Designer boutiques inspire catalogue design


Presenting products in situ is a tried-and-tested catalogue
creative technique. The BTC by Design catalogue, from the Bishop
Trading Company, takes this concept a step further: All the
products it sells are photographed in room settings, with the
catalogue emulating a designer boutique. Customers are presented
with designs for a Town and Country hallway, an Oriental Opulence
sitting room, a Dream in Cream bedroom. Alongside the copy for
each room is a “Designers’ Secrets” tip box, to
further help customers re-create the style at home.

Managing director Max Bishop established Bishop Trading in 2005
to import home furnishings from India and Vietnam. In October
2008, the company produced its first catalogue; the second
edition mailed in October 2009. “We’ll be printing a new
catalogue next spring,” says Bishop, who aims to mail
seasonally as of 2010. He also hopes to add suppliers from China,
the Philippines, Portugal, and South Africa in the coming months.
The catalogue has had a “fortunate phenomenal
reception” from the UK and European media, Bishop proudly
notes, with BTC appearing on average in seven magazine and
newspaper features each month.

Reaction has been positive from customers too, he says. “We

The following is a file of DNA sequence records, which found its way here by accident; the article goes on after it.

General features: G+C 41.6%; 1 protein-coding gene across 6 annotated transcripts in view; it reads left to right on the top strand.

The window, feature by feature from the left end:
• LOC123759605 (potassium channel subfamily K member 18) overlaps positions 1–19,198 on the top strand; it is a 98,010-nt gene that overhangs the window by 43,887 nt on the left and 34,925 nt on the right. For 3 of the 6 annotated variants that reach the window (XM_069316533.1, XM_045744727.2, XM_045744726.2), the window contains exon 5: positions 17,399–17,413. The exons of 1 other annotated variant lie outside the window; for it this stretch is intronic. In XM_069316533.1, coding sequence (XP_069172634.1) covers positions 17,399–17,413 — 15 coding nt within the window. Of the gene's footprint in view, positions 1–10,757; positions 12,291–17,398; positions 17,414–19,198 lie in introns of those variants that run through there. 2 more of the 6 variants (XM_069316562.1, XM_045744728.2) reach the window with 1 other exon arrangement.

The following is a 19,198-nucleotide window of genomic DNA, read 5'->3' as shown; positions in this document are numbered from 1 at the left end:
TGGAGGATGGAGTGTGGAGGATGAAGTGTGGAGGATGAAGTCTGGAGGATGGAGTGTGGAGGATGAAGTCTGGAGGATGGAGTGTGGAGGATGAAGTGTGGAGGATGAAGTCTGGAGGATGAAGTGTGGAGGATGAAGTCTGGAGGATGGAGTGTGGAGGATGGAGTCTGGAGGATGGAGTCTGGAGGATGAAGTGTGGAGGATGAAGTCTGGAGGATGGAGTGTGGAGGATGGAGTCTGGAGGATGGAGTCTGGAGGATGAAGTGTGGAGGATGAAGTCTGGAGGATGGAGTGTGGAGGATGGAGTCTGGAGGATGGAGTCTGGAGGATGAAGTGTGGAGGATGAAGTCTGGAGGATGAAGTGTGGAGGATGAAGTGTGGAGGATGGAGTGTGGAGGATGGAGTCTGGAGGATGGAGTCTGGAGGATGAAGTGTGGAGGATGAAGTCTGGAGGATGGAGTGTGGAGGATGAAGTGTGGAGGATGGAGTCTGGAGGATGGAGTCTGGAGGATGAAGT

hold focus groups every six months and have had marketing
questionnaires with a choice of products to win to incentivise
response… Fortunately the customers’ reaction has been positive
and complimentary.” Without disclosing specifics, Bishop
says turnover had risen “fairly accurately to our revised
forecasts from October 2008 and particularly increased since
March 2009”.

BTC by Design targets professional and affluent consumers 30-45
years old. It also aims to appeal to over-50s looking at buying a
second home and retired people seeking to downsize but buy a few
key pieces. BTC used its own database of names as well as rented
lists to mail 55,000 copies of its first two editions. It also
sends copies to requesters at a rate of eight per day, says
Bishop.

As well as a catalogue, BTC by Design maintains an ecommerce
site. The company has embarked on a link-building programme,
“constantly updating” its search-engine marketing for
natural listings and pay-per-click advertising, says Bishop, and
has a presence on five affiliate sites. BTC by Design is also
“constantly blogging” and participating in forum
conversations. It recently added to its site “short films
with products featured and celebrity friends,” Bishop
says.

BTC has set its sights on opening three showrooms in the next
three years. It already operates a showroom at its warehouse in
the Cotswolds, and Oxfordshire will be the next destination, says
Bishop, who also plans to open a store in Edinburgh in 2011.
These stores will predominantly serve BTC’s trade
customers-interior designers, hoteliers, restaurateurs-who make
up 30 percent of the customer database.

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